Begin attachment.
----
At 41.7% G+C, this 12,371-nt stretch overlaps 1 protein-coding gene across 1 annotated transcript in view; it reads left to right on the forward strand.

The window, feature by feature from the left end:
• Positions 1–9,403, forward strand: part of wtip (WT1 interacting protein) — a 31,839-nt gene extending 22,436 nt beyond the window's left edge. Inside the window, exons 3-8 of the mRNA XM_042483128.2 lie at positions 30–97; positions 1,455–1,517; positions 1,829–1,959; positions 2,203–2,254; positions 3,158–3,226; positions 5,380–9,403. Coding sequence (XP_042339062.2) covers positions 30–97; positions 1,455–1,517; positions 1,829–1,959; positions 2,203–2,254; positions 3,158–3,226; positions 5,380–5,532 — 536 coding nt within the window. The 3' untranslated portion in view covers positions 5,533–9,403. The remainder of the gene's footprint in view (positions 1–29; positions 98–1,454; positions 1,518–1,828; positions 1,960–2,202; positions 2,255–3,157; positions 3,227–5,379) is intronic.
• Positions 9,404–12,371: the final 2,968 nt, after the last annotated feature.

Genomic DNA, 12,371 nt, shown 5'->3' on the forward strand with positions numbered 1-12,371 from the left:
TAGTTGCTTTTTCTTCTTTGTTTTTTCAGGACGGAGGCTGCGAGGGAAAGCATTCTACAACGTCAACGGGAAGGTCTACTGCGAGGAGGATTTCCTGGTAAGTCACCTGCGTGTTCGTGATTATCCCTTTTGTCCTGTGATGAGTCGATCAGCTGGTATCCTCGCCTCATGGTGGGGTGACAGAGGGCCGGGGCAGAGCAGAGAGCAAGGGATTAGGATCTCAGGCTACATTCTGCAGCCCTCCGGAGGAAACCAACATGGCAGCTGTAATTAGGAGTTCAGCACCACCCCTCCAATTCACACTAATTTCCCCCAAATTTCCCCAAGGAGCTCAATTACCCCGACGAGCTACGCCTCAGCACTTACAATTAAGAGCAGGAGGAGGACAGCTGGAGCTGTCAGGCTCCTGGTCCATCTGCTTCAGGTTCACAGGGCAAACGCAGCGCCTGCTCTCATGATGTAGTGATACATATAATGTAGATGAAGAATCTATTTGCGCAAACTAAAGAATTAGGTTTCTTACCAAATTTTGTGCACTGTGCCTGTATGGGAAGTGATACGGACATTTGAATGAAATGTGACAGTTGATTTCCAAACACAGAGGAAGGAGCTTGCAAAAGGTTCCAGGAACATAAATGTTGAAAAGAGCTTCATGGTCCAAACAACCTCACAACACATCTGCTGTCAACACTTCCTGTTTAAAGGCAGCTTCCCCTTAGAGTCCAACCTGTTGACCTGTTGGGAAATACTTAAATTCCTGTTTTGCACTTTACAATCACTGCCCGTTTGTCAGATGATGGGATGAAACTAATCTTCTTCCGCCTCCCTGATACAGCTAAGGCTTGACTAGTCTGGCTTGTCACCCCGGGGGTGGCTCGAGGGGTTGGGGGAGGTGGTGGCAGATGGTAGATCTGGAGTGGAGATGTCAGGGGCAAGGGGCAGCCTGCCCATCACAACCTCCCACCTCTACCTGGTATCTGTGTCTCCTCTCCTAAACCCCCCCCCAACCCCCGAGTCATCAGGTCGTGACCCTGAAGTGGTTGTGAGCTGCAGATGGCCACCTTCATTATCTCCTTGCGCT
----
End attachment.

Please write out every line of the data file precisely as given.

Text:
At 41.7% G+C, this 12,371-nt stretch overlaps 1 protein-coding gene across 1 annotated transcript in view; it reads left to right on the forward strand.

The window, feature by feature from the left end:
• Positions 1–9,403, forward strand: part of wtip (WT1 interacting protein) — a 31,839-nt gene extending 22,436 nt beyond the window's left edge. Inside the window, exons 3-8 of the mRNA XM_042483128.2 lie at positions 30–97; positions 1,455–1,517; positions 1,829–1,959; positions 2,203–2,254; positions 3,158–3,226; positions 5,380–9,403. Coding sequence (XP_042339062.2) covers positions 30–97; positions 1,455–1,517; positions 1,829–1,959; positions 2,203–2,254; positions 3,158–3,226; positions 5,380–5,532 — 536 coding nt within the window. The 3' untranslated portion in view covers positions 5,533–9,403. The remainder of the gene's footprint in view (positions 1–29; positions 98–1,454; positions 1,518–1,828; positions 1,960–2,202; positions 2,255–3,157; positions 3,227–5,379) is intronic.
• Positions 9,404–12,371: the final 2,968 nt, after the last annotated feature.

Genomic DNA, 12,371 nt, shown 5'->3' on the forward strand with positions numbered 1-12,371 from the left:
TAGTTGCTTTTTCTTCTTTGTTTTTTCAGGACGGAGGCTGCGAGGGAAAGCATTCTACAACGTCAACGGGAAGGTCTACTGCGAGGAGGATTTCCTGGTAAGTCACCTGCGTGTTCGTGATTATCCCTTTTGTCCTGTGATGAGTCGATCAGCTGGTATCCTCGCCTCATGGTGGGGTGACAGAGGGCCGGGGCAGAGCAGAGAGCAAGGGATTAGGATCTCAGGCTACATTCTGCAGCCCTCCGGAGGAAACCAACATGGCAGCTGTAATTAGGAGTTCAGCACCACCCCTCCAATTCACACTAATTTCCCCCAAATTTCCCCAAGGAGCTCAATTACCCCGACGAGCTACGCCTCAGCACTTACAATTAAGAGCAGGAGGAGGACAGCTGGAGCTGTCAGGCTCCTGGTCCATCTGCTTCAGGTTCACAGGGCAAACGCAGCGCCTGCTCTCATGATGTAGTGATACATATAATGTAGATGAAGAATCTATTTGCGCAAACTAAAGAATTAGGTTTCTTACCAAATTTTGTGCACTGTGCCTGTATGGGAAGTGATACGGACATTTGAATGAAATGTGACAGTTGATTTCCAAACACAGAGGAAGGAGCTTGCAAAAGGTTCCAGGAACATAAATGTTGAAAAGAGCTTCATGGTCCAAACAACCTCACAACACATCTGCTGTCAACACTTCCTGTTTAAAGGCAGCTTCCCCTTAGAGTCCAACCTGTTGACCTGTTGGGAAATACTTAAATTCCTGTTTTGCACTTTACAATCACTGCCCGTTTGTCAGATGATGGGATGAAACTAATCTTCTTCCGCCTCCCTGATACAGCTAAGGCTTGACTAGTCTGGCTTGTCACCCCGGGGGTGGCTCGAGGGGTTGGGGGAGGTGGTGGCAGATGGTAGATCTGGAGTGGAGATGTCAGGGGCAAGGGGCAGCCTGCCCATCACAACCTCCCACCTCTACCTGGTATCTGTGTCTCCTCTCCTAAACCCCCCCCCAACCCCCGAGTCATCAGGTCGTGACCCTGAAGTGGTTGTGAGCTGCAGATGGCCACCTTCATTATCTCCTTGCGCT